Lance Armstrong charged up Fanny Hill on his mountain bike as if this were the Pyrenees.

This, however, was the inaugural 12 Hours of Snowmass race. But if Armstrong has his way it won't be too long before he's in the Pyrenees again, bidding for an eighth Tour de France crown.

Armstrong recently announced his intention of riding in the Tour in 2009. The 36-year-old cancer survivor is gearing up with races such as this one.

"We're just getting it going now," said Chris Carmichael, Armstrong's longtime coach. "For the next few months, it's just about riding, spending as much time on the bike as he can."

Armstrong was part of a three-man team Sunday _ named Livestrong after his foundation _ that also includes Max Taam and Len Zanni. Each takes a lap and then switches off. The winning team completes the most laps in 12 hours.

Team Livestrong won over Team Beaver Creek with both teams completing 17 laps, but Livestrong finished about 6:39 faster.

Carmichael said Armstrong is returning after careful consideration.

"He fell in love with bike racing again," Carmichael said. "This is the life he knows, the world he knows."

Can he win an eighth title?

"I wouldn't bet against him," Carmichael said. "There's only one Lance. There's no one who has the intensity, the perseverance, the dedication."

Carmichael said Armstrong has contacted the U.S. Anti-Doping Agency about designing a blood test specifically for him to erase any doubts about doping.

"I know he's clean. He's never doped and never will dope," Carmichael said. "The problem with performances these days _ anytime an athlete does something exceptional, everybody looks at it as suspect. ... If Lance comes back and wins the Tour and has absolute transparency in drug testing and people are then still speculating, they're either ignorant or jealous."

Taylor Phinney, fresh off his first Olympics, cheered Armstrong from the side of the mountain trail as he sat on his bike. He was invited to train with Armstrong for a few days.

"He wanted to take me under his wing, which is super cool for me," Phinney said. "I'm just up here learning as much as I can. He's the godfather of cycling."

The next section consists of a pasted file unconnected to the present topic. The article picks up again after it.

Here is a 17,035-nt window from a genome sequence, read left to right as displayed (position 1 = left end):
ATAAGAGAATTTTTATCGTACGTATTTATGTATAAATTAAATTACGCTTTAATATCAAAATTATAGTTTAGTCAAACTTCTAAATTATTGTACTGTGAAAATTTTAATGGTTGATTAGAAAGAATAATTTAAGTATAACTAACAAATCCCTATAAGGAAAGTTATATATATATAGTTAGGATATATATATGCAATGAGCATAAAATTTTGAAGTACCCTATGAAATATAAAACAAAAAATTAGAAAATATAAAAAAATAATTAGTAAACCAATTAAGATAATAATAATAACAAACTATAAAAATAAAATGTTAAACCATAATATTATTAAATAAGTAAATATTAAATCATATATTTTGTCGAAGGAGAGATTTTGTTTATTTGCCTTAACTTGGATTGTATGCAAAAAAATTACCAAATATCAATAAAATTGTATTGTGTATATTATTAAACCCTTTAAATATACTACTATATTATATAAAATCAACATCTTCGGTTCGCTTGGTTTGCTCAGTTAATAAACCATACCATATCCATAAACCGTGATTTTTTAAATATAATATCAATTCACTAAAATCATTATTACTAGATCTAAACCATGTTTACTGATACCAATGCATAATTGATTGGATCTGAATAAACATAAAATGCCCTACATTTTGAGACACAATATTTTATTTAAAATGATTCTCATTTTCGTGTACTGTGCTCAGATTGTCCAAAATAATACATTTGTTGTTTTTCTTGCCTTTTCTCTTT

Phinney says Armstrong is just what the Tour needs.

"There wasn't anybody who took control and was the clear winner of the Tour," he said. "What Lance did every year, he just destroyed everybody and made it clear that he was the guy. I think he's still got it. I'm excited to see what happens."

Now he just needs to find a team. Last week, cycling journal VeloNews reported on its Web site that Armstrong would compete with the Astana team in the Tour.

But there are no guarantees Astana will race in the 2009 Tour. Race officials kept the team out this year because of previous doping violations.

"It's still getting put together," Carmichael said. "That (Astana) is looking like the best one."

Armstrong was second to Jay Henry of Team Beaver Creek on his first run through the course Sunday, but later turned in the fastest time on his second pass.

Afterward, he sat for a brief break, a crowd gathering to snap photos. He then hopped up, got back on his bike and rode to a hotel to rest before his next turn.

The race started under chilly conditions, about 38 degrees at the base and 20 degrees up at the summit, with frost on the ground.

Armstrong was wearing No. 7 _ to represent his Tour titles _ and his Livestrong jersey as he rode his Trek mountain bike.

"It's a little surreal," Henry said of lining up next to Armstrong at the start line. "Obviously, he's amazing."

Armstrong arrived in Snowmass Village on Saturday after spending time in Canada as part of a cancer fundraising ride. He was all business Sunday, riding with Henry on the first leg of the race. Henry thought about engaging Armstrong in conversation, but didn't have the wind or energy.

"I was going a little harder than chatting pace," Henry said. "I hope he was. But you never know. It's great to have him out here. It's great for mountain biking."

Last month, Armstrong pushed six-time defending champion Dave Wiens to a record time in the Race Across the Sky, a lung-burning 100-mile mountain bike race through the Rockies.

"I love competing against him," said Wiens, also of Team Beaver Creek. "It's always a great time."

It also stoked Armstrong's competitive fires after three years of retirement.

"He said, 'What if we keep going after Leadville?'" Carmichael said. "I'm like, 'What do you mean?' He said, 'How about the Tour?' I was like, 'Are you kidding?' ... Each day it got a little clearer _ this is real."

His mountain bikers Sunday were elated to have him on the mountain.

"It's fun to race in our backyard against such a high caliber of athlete," said Wade Newsome, who's from nearby Carbondale, Colo. "When you're out there with greatness, it elevates your game."

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